A Cabinet minister has pledged that cuts to legal aid will not undermine justice in rural areas – even though an upheaval to state-funded solicitors will go ahead.
The Ministry of Justice's plans to save £220 million from the legal aid budget includes issuing only ten contracts across the whole of Devon and Cornwall, leading to fears that high street firms will be crushed and solicitors will struggle to cover the whole region.
Justice Secretary Chris Grayling told the Western Morning News he is "acutely aware of the rural issue" after MPs raised concerns over the proposals, which will be finalised this month.
Sir Nick Harvey, Liberal Democrat MP for North Devon, has warned local solicitors will be crowded out by "mega law shops" many miles away from where people need help and Gary Streeter, Conservative MP for South West Devon, also raised concerns over the "decimation" of specialist firms.
Mr Grayling said: "We never suggested a reduction in the number of contracts meant that firms had to disappear, that people within those firms had to disappear.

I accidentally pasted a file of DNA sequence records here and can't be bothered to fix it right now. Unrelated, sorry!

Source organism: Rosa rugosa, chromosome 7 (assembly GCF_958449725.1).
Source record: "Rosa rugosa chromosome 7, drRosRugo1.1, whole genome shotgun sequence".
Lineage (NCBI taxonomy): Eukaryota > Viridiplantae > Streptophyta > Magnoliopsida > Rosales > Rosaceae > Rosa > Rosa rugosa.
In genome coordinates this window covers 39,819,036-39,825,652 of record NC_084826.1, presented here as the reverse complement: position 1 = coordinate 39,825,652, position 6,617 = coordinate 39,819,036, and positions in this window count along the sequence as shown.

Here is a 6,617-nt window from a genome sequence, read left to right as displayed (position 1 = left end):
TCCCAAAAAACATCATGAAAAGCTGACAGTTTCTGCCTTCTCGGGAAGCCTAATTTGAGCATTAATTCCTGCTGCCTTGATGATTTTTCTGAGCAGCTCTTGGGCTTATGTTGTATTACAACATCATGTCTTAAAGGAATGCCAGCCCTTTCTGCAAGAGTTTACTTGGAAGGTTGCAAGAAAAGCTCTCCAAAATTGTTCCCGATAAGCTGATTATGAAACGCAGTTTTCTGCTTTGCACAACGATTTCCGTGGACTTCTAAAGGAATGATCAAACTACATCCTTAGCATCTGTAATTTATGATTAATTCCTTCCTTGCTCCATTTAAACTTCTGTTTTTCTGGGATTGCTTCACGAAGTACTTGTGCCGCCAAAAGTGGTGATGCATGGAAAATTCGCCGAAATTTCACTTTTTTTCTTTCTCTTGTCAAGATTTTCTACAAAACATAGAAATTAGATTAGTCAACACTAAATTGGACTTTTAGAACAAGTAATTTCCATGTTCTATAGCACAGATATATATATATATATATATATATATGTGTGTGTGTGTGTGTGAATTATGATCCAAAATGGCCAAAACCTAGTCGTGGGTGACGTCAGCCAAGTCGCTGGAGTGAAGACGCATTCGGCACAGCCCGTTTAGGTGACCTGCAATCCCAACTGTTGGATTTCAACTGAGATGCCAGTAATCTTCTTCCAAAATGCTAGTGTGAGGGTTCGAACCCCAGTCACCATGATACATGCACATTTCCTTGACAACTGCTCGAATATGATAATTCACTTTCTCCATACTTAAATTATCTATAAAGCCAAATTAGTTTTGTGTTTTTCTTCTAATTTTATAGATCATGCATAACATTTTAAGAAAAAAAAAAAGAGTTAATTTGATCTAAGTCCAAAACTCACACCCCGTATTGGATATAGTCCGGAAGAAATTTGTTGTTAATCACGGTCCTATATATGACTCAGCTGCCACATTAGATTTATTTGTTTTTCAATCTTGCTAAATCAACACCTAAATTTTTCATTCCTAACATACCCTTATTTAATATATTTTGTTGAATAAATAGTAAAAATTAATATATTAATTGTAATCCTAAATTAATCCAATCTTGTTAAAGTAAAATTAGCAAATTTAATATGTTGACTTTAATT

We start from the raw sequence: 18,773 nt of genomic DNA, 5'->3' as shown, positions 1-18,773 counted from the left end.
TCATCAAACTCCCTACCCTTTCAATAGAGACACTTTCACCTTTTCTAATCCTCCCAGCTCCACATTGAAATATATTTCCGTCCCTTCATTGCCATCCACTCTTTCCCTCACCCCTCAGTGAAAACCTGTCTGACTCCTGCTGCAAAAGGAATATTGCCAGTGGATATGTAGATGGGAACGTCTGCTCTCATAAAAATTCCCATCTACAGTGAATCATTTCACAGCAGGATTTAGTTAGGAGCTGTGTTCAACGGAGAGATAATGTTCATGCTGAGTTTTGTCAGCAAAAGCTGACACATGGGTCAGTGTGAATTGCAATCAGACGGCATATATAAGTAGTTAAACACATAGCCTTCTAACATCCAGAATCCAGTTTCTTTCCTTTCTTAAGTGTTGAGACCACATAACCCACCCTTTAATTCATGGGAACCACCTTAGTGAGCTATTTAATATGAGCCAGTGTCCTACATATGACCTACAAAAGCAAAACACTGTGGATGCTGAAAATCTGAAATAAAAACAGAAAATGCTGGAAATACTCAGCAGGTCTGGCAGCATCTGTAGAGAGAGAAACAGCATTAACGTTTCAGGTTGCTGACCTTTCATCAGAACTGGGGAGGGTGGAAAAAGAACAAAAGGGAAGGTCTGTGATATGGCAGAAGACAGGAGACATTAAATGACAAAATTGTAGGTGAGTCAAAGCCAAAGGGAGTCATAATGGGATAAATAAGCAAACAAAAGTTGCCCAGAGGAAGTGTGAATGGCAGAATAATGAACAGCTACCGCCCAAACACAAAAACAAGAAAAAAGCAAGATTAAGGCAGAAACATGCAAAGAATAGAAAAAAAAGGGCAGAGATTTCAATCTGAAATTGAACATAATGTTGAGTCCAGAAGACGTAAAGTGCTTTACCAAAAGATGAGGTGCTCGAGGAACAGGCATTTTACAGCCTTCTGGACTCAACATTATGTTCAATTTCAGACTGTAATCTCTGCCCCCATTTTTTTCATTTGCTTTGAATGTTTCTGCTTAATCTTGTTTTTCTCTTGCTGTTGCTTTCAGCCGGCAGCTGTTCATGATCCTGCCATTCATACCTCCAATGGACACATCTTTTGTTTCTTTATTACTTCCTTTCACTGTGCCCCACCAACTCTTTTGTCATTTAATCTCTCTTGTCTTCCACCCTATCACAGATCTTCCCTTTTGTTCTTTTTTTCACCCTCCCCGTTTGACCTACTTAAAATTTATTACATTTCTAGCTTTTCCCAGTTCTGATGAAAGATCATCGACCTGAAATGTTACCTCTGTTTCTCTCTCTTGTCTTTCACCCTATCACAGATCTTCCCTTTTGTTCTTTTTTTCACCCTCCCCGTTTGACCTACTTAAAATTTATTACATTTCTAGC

"We need to make significant savings within the legal aid world. We're going to need to ask legal aid law firms to operate at a lower level of price than at the moment. But at the same time we have to make sure that there is a service available.
"What I can't do is be in a position where cutting the fees means all the legal aid provision in an area disappears."
But he added Britain has "the most expensive legal aid system in the world" – up to three times more expensive than comparable countries.
Mr Grayling, also the Lord Chancellor, expects "firms working more closely together, sharing back-office operations, forming partnerships to do things together at lower cost".
"And the Law Society itself accepted there would need to be some consolidation," he said. "We have 1,600 providers at the moment, a lot a one-man or woman operations."
But he promised: "The changes that we've put forward do not involve the situation where people can't get access to justice, we are absolutely committed to ensuring everyone who is arrested and taken to a police station then brought before a court has access to a lawyer to defend them."
Devon law firm Slee Blackwell has warned the proposals could be "hugely damaging to the criminal law system and to local justice".